Women in Saudi Arabia are not allowed to drive. One Saudi woman recently claimed that right when she drove her children to school in Jeddah. Netizens debate the move, with many applauding the woman, Najla Hariri, for her heroic feat.
The debate to allow women to drive cars has been ebbing and flowing in the oil-rich conservative kingdom for many years. The religious authorities have always viewed this right, if granted, as something that will ruin women and the whole of society, while liberals, along with a lot of Saudi women, say it is a basic right that women should naturally have, especially those who cannot afford to employ a driver.
A picture of Najla Hariri taken from her Twitter account @hariri65.
Najla Hariri‘s feat stormed the Internet, and on Twitter, the long debate continued between those who refused what Najla had done and those who praised her courage and struggle to prove that society is wrong in banning women from driving cars. Hariri reacted kindly to the praise she got in comments through her Twitter account saying [ar]:
أعزائي، جعلتم مني رائدة ورمز، أنا لست أي من ذلك، انا أم وجدت نفسها في احتياج لأخذ زمام المبادرة، ففعلت من غير بطولات ولا انجازات
You have made me a leader and an icon, when I am not any of that. I am just a mother who found herself in need to do something, so I did what I've done without looking for heroic acts or achievements.
Saudi blogger Fouad Al-Farhan wrote a comment [ar] on what Mrs Hariri had done, saying:
ما قامت به الأستاذة نجلاء حريري من قيادة سيارتها يوم أمس في جدة وتوصيل أطفالها هو حق حلال ومشروع ومصادرة الحق ظلم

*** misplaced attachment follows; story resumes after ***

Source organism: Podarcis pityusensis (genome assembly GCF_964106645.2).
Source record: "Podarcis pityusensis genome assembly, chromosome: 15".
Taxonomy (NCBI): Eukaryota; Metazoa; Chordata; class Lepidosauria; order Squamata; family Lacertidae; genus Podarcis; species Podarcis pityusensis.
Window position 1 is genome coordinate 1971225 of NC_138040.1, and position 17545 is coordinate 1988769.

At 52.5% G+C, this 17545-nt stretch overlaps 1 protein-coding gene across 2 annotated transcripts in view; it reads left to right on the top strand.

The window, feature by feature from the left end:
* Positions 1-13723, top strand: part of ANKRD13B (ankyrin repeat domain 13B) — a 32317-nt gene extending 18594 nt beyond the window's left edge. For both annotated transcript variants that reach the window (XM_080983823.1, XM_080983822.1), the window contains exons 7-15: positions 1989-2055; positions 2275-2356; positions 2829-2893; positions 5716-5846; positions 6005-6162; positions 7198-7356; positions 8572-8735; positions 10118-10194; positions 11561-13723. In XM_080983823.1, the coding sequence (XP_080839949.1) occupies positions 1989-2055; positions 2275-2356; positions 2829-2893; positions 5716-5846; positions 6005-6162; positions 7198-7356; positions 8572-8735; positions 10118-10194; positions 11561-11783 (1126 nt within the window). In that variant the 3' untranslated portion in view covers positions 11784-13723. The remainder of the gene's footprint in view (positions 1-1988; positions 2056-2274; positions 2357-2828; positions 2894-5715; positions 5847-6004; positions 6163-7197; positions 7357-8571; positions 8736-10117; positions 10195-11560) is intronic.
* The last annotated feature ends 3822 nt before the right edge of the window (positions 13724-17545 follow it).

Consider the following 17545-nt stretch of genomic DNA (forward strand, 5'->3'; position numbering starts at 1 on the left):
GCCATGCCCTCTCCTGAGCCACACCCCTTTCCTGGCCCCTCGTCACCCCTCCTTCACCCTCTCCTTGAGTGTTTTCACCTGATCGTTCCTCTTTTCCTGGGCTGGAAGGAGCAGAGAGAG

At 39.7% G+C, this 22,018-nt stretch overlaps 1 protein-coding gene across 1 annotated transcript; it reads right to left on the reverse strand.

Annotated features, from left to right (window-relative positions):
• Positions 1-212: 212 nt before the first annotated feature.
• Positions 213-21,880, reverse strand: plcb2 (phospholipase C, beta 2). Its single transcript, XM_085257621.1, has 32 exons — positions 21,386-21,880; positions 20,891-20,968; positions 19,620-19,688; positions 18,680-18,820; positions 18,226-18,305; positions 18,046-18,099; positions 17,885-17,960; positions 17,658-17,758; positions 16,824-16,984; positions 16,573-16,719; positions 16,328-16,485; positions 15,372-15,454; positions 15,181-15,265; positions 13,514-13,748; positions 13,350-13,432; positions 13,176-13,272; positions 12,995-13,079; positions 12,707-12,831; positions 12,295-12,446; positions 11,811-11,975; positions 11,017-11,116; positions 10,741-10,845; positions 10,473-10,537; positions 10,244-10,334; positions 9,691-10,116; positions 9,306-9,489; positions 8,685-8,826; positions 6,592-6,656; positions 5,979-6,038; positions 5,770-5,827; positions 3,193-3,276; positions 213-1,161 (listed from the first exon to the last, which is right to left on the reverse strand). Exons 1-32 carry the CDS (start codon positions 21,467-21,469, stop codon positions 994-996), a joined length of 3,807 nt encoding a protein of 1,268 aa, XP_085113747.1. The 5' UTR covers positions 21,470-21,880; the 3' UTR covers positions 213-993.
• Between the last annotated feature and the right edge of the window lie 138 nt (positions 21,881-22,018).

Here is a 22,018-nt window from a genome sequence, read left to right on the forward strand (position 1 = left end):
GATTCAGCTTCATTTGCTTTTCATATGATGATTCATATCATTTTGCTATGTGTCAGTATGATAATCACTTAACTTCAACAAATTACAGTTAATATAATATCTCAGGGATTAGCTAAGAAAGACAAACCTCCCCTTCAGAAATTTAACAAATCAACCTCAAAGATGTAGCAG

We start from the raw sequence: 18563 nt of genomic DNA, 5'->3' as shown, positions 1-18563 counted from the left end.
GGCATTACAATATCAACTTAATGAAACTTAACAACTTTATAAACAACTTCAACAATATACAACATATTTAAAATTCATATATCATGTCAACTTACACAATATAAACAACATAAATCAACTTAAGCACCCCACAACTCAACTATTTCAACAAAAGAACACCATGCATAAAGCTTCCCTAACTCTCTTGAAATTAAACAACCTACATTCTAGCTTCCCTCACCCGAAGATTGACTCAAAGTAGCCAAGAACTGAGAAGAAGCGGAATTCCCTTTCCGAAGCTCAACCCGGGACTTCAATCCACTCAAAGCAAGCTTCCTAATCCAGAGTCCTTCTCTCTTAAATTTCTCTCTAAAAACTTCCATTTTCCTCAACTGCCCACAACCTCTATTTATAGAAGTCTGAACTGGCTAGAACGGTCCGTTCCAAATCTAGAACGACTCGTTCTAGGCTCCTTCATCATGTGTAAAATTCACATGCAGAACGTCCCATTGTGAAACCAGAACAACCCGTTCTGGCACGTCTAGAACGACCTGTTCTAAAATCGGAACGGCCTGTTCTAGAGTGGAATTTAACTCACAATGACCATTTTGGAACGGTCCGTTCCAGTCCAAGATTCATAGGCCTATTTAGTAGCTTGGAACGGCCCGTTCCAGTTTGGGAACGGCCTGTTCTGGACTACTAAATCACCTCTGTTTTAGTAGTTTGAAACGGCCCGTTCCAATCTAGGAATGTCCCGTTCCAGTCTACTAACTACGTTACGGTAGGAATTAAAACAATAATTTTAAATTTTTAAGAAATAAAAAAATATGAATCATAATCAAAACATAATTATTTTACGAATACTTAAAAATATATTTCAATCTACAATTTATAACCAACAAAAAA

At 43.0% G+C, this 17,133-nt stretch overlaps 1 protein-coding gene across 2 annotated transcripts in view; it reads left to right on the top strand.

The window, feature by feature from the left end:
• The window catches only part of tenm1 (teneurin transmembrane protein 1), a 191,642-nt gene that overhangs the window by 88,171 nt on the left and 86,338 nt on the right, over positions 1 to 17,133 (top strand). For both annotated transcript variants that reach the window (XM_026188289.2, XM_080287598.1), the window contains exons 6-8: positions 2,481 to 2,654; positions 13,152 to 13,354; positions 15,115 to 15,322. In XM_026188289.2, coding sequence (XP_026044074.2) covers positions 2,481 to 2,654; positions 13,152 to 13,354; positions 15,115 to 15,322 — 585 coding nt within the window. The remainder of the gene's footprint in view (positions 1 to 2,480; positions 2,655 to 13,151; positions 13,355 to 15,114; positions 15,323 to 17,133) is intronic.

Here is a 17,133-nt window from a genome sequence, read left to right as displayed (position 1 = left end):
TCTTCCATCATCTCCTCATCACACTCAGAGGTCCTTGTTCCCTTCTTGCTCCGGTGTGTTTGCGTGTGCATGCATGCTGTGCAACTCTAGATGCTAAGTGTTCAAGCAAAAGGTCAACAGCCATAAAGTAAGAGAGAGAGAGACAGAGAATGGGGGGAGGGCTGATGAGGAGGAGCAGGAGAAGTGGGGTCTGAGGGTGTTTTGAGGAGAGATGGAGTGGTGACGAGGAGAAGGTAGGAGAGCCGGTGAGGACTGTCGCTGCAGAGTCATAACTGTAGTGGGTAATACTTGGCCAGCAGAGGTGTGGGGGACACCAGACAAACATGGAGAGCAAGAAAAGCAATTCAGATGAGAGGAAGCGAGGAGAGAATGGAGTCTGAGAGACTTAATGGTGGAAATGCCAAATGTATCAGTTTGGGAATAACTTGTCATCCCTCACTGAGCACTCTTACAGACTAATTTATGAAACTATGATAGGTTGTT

What Mrs Najla Hariri has done driving her car in Jeddah to give a ride to her children is a legitimate [Halal] right and taking this right away is unfair.
Another Saudi tweep, Abdulrahman Kattoa, praised what Najla did, describing [ar] her as another Rosa Park, the African-American civil rights movement activist:
ما يكسر حاجز الخوف إلا الشجعان زي ما كسرت الأمريكية في الباص الاضطهاد العنصري في أمريكا
No one breaks the fear wall except the brave, just the way an American woman broke racist oppression in a bus
A Saudi male doctor, Rami Niazy, expressed his feelings of disappointment to see Saudis still debating the issue of allowing women to drive cars. He wrote a tweet [ar] saying:
كلما تذكرت أننا لا زلنا نناقش المرأة تسوق ولا لأ في سنة ٢٠١١ ٬ اشعر بإحباط شديد. الناس طلعوا القمر من ٤٠ سنة
Whenever I remember that we are still debating whether to let women drive or not in 2011, I feel terribly disappointed. People went to the moon 40 years ago!
Saudi columnist Essam Al-Zamel wrote in his Twitter account a side comment on the debate of women driving saying [ar]:
أتمنى أن لا يحول التيار الإسلامي قيادة المرأة إلى صراع بين الاسلاميين والليبراليين. فقيادة المرأة تخص المرأة وليس الليبراليين
I hope the Islamic movement will not convert the issue of women driving cars to a clash between Islamists and Liberals because driving a car is an issue concerning women, not Liberals.
Kuwaiti columnist Abdullah Zaman wrote a tweet in English to Mrs Hariri praising her courage:
Najla, I envy you for what you did today. You got the guts to be a symbol of the will in the women’s world.
Saudi political activist Waleed Abu Alkhair pointed out [ar] the importance of what Mrs Hariri had done:
باختصار سياقة نجلاء حريري لسيارتها في وسط جدة ووقت الذروة ولمسافة طويلة دون أي مضايقات يبدد ما يشاع عن مجتمعنا أنه سوف يؤذي المرأة إن ساقت
In short, Najla Hariri driving her car in the middle of Jeddah City during the rush hour for a long distance without getting harassed, should end what has been rumored in the society about women getting hurt if they would drive.